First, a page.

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Japan Travel Tips

japan-smallOnce you’ve purchased your first class ticket to Japan, you may wonder how to most successfully conduct business while there. We’ve compiled some helpful travel tips, along with Japanese business customs, phrases to know, and where you might like to spend your down time. Here, we’ve listed what a traveling professional needs to know on a visit to Japan:

Major Cities in Japan

Tokyo, Osaka, Yokohama, and Nagoya are the major cities of Japan, with Tokyo being the most visited destination for business.

Emergencies and Safety

The crime rate in Japan is among the lowest in the world. However, precaution should always be taken. To report a crime in Japan, contact your embassy, or call 110 from any phone. For medical emergencies, call 119.

Electrical

Few people remember when reading up on Japan travel tips to bring power adapters! In Japan, two-pronged adapters at 100 volts are used.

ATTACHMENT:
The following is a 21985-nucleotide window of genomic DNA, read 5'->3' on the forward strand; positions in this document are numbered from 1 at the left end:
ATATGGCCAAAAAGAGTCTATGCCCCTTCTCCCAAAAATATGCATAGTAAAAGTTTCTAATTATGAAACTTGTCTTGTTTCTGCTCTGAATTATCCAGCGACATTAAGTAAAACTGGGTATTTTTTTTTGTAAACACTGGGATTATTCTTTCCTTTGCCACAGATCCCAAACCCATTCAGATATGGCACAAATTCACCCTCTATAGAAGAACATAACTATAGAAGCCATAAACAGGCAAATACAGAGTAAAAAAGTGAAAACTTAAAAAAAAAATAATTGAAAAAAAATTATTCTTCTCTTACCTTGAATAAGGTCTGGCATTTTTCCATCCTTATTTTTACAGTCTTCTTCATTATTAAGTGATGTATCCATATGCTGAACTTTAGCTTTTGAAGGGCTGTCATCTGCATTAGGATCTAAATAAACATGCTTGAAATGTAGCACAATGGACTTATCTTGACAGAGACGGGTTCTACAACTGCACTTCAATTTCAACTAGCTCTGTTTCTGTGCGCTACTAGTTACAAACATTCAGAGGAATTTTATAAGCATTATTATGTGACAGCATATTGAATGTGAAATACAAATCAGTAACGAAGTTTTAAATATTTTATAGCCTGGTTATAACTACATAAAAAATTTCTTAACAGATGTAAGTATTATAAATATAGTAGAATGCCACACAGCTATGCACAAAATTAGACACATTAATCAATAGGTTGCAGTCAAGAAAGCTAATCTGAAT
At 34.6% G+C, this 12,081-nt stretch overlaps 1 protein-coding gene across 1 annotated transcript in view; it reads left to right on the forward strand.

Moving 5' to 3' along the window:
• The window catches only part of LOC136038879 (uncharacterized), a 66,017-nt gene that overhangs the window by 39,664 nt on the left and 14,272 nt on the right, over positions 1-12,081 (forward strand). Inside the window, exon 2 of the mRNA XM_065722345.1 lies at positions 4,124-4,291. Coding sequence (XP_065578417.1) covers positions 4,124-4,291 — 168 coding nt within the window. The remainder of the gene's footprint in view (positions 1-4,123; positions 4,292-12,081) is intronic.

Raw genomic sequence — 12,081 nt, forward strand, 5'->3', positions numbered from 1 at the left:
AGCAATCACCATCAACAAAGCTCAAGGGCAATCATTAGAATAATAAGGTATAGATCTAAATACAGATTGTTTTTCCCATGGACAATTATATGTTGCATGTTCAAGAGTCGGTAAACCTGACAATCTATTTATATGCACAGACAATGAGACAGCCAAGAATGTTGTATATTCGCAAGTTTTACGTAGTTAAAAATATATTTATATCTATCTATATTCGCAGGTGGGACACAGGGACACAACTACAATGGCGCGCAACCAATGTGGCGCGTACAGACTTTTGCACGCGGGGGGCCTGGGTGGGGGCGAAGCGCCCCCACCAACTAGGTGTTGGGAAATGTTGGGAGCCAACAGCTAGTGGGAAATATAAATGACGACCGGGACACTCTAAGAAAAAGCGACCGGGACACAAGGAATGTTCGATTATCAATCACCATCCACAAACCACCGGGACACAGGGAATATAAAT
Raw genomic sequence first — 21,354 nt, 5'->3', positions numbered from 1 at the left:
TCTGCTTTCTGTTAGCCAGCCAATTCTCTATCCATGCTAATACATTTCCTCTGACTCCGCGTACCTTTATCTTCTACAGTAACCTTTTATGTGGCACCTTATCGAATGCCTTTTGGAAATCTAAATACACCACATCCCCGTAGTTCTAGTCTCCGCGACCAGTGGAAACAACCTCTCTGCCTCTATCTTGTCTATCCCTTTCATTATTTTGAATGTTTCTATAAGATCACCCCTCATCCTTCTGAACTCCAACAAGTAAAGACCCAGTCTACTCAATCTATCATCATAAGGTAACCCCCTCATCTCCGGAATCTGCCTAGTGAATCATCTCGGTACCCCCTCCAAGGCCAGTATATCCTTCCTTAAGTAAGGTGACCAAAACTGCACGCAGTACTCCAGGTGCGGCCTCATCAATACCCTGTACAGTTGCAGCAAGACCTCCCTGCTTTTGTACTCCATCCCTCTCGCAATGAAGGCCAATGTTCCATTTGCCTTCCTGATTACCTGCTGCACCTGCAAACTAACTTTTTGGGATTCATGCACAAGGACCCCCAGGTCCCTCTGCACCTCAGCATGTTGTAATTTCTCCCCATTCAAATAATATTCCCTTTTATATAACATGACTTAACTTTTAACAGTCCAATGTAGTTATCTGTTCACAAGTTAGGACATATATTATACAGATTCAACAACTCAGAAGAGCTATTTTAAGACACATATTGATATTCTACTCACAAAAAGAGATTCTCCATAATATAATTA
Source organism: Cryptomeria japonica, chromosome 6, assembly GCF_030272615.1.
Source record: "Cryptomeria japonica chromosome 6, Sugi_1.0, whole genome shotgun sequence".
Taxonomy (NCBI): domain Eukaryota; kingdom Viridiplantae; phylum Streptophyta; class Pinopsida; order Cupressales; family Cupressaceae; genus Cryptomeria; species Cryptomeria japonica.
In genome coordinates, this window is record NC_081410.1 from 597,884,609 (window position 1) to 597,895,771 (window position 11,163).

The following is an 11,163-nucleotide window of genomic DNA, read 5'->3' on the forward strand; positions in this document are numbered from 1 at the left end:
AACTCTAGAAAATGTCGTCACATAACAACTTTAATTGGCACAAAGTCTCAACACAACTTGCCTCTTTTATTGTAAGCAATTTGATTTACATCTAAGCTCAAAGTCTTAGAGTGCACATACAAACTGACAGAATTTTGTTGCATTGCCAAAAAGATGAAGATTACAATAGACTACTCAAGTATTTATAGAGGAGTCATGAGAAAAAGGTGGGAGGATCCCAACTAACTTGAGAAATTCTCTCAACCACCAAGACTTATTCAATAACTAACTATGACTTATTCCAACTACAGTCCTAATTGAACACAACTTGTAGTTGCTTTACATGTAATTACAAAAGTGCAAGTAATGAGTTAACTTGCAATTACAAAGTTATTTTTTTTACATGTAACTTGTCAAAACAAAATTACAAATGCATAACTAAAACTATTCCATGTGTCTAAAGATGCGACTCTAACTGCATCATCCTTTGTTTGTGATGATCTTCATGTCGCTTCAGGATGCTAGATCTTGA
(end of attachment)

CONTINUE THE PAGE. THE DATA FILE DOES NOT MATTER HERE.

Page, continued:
Money Matters

The currency in Japan is yen, which comes in the form of both coins and bills. The currency fluctuates, however there are about 120 yen to every U.S. dollar. Note that if you plan on taking more than 1,000,000 yen out of the country, you must complete a customs declaration.

Tipping Customs

Don’t tip. Tipping may actually be considered rude in some situations. In very rare situations, such as while staying at Japanese-style inns, it is accepted, but your bills must be placed in an envelope first. Tourism guides are the only ones who will accept cash tips.

Cuisine

Japanese cuisine is diverse, interesting, and unexpected. Never be ignorant or rude when it comes to food; knowledge about certain types of cuisine, such as sushi, is expected. Always be cognizant of your chopstick manners. Note that the slurping of soba noodles is practiced by locals. Also note that many restaurants will expect you to remove your shoes. Toasting is a common practice at business dinners.


Japanese Business Etiquette

Japanese culture as a whole emphasizes loyalty and politeness. Actually, many Japanese words are conjugated based on the seniority of the person one is speaking to, and the required politeness of a situation. Establishing trust is absolutely essential for a successful business relationship in Japan, so be sure to study up on these Japanese business etiquette tips before you go. In business, the Japanese often emphasize both hierarchy and teamwork (an “all-win” or “all-fail” attitude), and are anxious to avoid confrontation. The Japanese are often desperate to save face, so causing someone to lose face in front of others is very rude. Here are a few more key pointers for a successful business meeting in Japan: